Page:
Maltese picture, also called Bichon Maltese, Isle of Malta Dog, Teacup Maltese and Tiny Toy Maltese
Canis lupus familiaris

The Maltese is believed to a very old breed of dog… several thousand years old!

The Maltese are one of the Bichon breeds and were specifically bred to be a companion dog. Its name comes from the island of Malta, but its exact origin is unknown. It is, however, believed to be a very old breed of dog and a descendent of a Spitz. Today it is often cross-bred with other small dogs to produce some of the so-called ‘designer dogs’. One resulting breed that is recognized is the Kyi-Leo, the product of a cross between the Maltese and the Lhasa Apso.

Maltese make wonderful companions for individuals and families. They are gentle, loving, graceful and devoted. They are also very intelligent, and they learn tricks with ease. A well socialized Maltese will get along well with children and all other pets, and are usually polite with strangers. This breed can do well as a guard dog. They make wonderful apartment dogs, and because they shed very little, can be a good pet for people prone to allergies.

When selecting a Maltese, look for respiratory difficulties, eye and tooth problems, and difficulties in feeding and digestion. Slipped stifle is somewhat common in the breed as well.

  • Kingdom: Animalia
  • Phylum: Chordata
  • Class: Mammalia
  • Order: Carnivora
  • Family: Canidae
  • Genus: Canis
  • Species: lupus familiaris

Common Name(s)

Maltese. Bichon Maltese, and Isle of Malta Dog. Descriptive names indicating size that are sometimes used are Teacup Maltese. Tiny Toy Maltese, and Extreme Tinies

Breed Type

The Maltese is a toy breed of the Bichon type. It is a devoted and lively companion, as well as a popular show dog. The Maltese fares best in moderate climates.


The exact origins of the Maltese are unknown, but the breed is believed to be several thousand years old. Evidence suggests that the Maltese may have originated in Asia. Its name comes from the island of Malta, with which it has been traditionally associated. It is believed to be a descendent of a Spitz, which was bred with unknown smaller dogs.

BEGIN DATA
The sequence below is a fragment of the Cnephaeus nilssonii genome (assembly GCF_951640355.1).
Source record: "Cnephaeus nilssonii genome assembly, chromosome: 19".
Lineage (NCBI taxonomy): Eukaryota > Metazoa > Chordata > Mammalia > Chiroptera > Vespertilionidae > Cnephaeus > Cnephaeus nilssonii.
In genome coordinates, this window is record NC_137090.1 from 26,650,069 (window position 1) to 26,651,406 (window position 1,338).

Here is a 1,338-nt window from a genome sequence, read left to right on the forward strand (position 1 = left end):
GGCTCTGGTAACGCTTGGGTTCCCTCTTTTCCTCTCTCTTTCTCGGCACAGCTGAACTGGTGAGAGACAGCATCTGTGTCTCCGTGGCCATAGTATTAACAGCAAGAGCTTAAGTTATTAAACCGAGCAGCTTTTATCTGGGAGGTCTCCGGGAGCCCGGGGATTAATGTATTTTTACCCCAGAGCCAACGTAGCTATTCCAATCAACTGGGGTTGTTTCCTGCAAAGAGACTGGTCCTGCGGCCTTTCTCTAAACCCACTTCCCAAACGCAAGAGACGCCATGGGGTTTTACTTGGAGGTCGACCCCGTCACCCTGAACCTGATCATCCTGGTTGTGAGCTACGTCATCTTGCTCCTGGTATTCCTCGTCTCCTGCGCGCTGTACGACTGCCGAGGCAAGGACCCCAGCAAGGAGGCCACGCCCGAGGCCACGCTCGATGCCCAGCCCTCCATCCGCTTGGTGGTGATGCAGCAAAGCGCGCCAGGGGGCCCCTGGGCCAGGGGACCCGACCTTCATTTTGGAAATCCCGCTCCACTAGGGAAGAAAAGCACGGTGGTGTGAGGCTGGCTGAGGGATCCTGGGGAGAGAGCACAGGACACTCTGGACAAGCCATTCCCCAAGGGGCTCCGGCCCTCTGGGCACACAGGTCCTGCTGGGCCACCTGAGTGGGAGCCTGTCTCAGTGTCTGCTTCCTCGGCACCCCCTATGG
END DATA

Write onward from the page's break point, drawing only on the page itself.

The Maltese is often intentionally crossbred to produce so-called “designer dogs.” Popular hybrids include the Maltepoo (Maltese and Poodle mix), the Shihtese (Shih Tzu and Maltese mix), and the Cocktese (Maltese and Cocker Spaniel mix). One recognized breed, the Kyi-Leo, is the product of a cross between a Maltese and Lhasa Apso.


The Maltese is a fine-boned dog with a rounded head. It has large, dark eyes with dark rims, and drop ears. The muzzle is tapered with a black nose. The coat is long, straight, thick and shiny. There should be no wave whatsoever according to breed standards. The usual color is white, but cream or light lemon ears are acceptable (although not favored).
Male Maltese are 8 to 10 inches tall, and females are 8 to 9 inches tall. Weight standards vary among kennel clubs, but the average is 4 to 7 pounds.

Care and Feeding

A proper diet is essential in maintaining the Maltese’s trademark look. Bad diet can cause the coat to yellow, and it can contribute to tear staining. The best foods for the breed include saltwater fish, poultry, lamb, brown rice, avocado and wheat.
Grooming of a long-coated Maltese can be rather time consuming. The soft coat must be gently brushed and combed each day, and regular bathing is essential. The dog must be dried thoroughly and kept warm. The eyes and beard should be cleaned daily to prevent staining. Special care must also be taken to keep the ears clean, and hair growing inside of them should be removed. Teeth should be brushed regularly. Many pet Maltese owners clip the coat for easier grooming.
The Maltese needs annual checkups to maintain good health. Vaccinations are due on the following schedule:

  • 6-8 weeks: Distemper, Leptospirosis, Hepatitis, Parainfluenza, Parvo, and Corona virus (DHLPPC)
  • 10-12 weeks: Second DHLPPC
  • 14-16 weeks: Third DHLPPC and rabies
  • Annually: DHLPPC and rabies booster

The Maltese sheds very little hair. This makes it a good dog for allergy sufferers and provides for minimal added maintenance in the home.

Housing Your Dog

Maltese are best suited to indoor life. If you live in an area with extreme weather, paper training may be advisable to avoid letting the dog out in hot, cold or wet conditions.

Social Behaviors

A well socialized Maltese gets along nicely with children and other pets of all types. They are usually polite with strangers as well.

Handling and Training

The Maltese is a quick learner that excels at doing tricks. It may, however, be a bit stubborn during training. Firmness and consistency are essential to success.


Maltese can get most of the exercise they need through normal play. But a daily walk is still important and should not be omitted.


When selecting a mate for your Maltese, check bloodlines for respiratory and eye problems.

Common Health Problems

Maltese are prone to digestive problems. This may be alleviated by a change in diet. Tooth problems are also common, but can often be prevented with proper dental care.


Maltese may be hard to find in some areas, but breeders can be readily located online. Prices vary greatly, with show quality dogs often selling for more than $1,000.


Maltese“, Dog Breed Info Center, Copyright 1998-2008
Cusick, William D., “What to Feed a Maltese“, Referenced online, 2008
Maltese Puppies for Sale“, Copyright, LLC, Referenced online, 2008
Maltese (dog)“, Wikipedia, Copyright 2008

Featured Image Credit: Piqsels